The Massacre of Kondomari refers to the execution of male civilians from the village of Kondomari in Crete by an ad hoc firing squad consisting of German paratroopers on 2 June 1941 during World War II. The shooting was the first of a long series of mass reprisals in Crete. It was orchestrated by Generaloberst Kurt Student, in retaliation for the participation of Cretans in the Battle of Crete which had ended with the surrender of the island only two days earlier.
The Massacre of Kondomari. On 2 June 1941, German Fallschirmjäger rounded up the civilians of the Cretan village of Kondomari in one of a long series of mass reprisals on the Greek island of Crete. The execution of the men of Kondomari was orchestrated by Wehrmacht Generaloberst Kurt Student in retaliation for the civilian participation during the Battle of Crete, which had ended in a German victory only two days prior. Throughout the Battle of Crete, the Allied forces and Cretan civilians…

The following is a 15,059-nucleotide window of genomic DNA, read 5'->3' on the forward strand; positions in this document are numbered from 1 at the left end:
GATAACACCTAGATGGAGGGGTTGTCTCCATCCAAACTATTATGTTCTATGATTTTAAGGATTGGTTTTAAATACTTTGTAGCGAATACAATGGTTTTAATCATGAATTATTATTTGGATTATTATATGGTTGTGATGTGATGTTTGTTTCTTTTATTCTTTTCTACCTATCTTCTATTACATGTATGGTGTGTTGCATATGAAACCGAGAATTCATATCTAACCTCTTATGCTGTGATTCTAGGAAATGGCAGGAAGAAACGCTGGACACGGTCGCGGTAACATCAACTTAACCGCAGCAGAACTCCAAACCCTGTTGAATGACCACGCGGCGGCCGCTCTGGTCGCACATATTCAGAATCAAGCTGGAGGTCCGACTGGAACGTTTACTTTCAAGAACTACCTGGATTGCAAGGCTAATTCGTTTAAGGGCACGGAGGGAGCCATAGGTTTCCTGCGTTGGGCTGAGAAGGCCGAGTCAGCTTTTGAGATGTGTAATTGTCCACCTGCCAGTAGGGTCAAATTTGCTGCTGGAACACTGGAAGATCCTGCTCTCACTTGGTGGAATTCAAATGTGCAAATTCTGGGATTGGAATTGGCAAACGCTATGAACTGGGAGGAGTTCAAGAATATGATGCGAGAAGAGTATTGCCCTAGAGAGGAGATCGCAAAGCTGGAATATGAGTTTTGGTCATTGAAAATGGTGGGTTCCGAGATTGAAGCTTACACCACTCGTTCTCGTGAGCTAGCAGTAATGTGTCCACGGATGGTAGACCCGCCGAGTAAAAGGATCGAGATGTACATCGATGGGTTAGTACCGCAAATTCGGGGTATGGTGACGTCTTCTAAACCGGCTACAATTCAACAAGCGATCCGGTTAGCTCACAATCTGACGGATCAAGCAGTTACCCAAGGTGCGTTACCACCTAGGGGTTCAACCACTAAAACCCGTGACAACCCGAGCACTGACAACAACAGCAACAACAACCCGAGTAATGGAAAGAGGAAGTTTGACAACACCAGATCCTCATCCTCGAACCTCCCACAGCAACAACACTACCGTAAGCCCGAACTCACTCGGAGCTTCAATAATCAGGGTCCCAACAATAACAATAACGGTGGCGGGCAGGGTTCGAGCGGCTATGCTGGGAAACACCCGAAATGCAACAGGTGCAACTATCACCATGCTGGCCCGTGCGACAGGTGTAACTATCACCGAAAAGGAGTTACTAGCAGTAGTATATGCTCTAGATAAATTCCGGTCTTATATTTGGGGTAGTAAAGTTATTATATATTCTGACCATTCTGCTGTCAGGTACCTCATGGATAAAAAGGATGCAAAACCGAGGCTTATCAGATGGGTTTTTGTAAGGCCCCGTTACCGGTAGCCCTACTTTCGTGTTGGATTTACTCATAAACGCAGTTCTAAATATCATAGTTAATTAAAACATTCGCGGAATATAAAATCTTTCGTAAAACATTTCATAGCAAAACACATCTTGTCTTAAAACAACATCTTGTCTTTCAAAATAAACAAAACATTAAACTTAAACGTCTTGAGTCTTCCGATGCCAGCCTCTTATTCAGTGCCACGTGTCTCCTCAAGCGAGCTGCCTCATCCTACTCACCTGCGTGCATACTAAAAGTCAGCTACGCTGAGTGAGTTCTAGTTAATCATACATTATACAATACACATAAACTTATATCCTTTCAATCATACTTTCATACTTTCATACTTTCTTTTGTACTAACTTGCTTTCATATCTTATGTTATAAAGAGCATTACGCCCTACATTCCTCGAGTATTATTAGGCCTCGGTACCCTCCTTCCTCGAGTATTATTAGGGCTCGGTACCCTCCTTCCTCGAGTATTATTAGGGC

Operation Market-Garden, which includes the Battle for Arnhem, began in September 1944 and became the single largest airborne battle in history, even larger than the German invasion of Crete, Operation Mercury. Market-Garden was the only true attempt by the Allies to use airborne forces in a large strategic invasion role in Europe and would be the last time.
Battle of Crete, May 1941: British soldiers stand by the charred remains of a German paratrooper. Such was the ferocity of resistance to the air landing German op that the paratroop division was decimated; following Crete, Hitler pulled the paras from the airborne role and send them to the Eastern Front as an infantry formation. Note the Luger held by the British soldier in the foreground.
Cretans attacking 3 Germans battle of Crete 1941. Island of the brave. 8000 German paratroopers dropped on a tiny island and the Greek resistance with little help from British killed more then half the troops as they were coming down. The Greeks would stab them with pitchforks and steal their weapons. Fields of blood ran.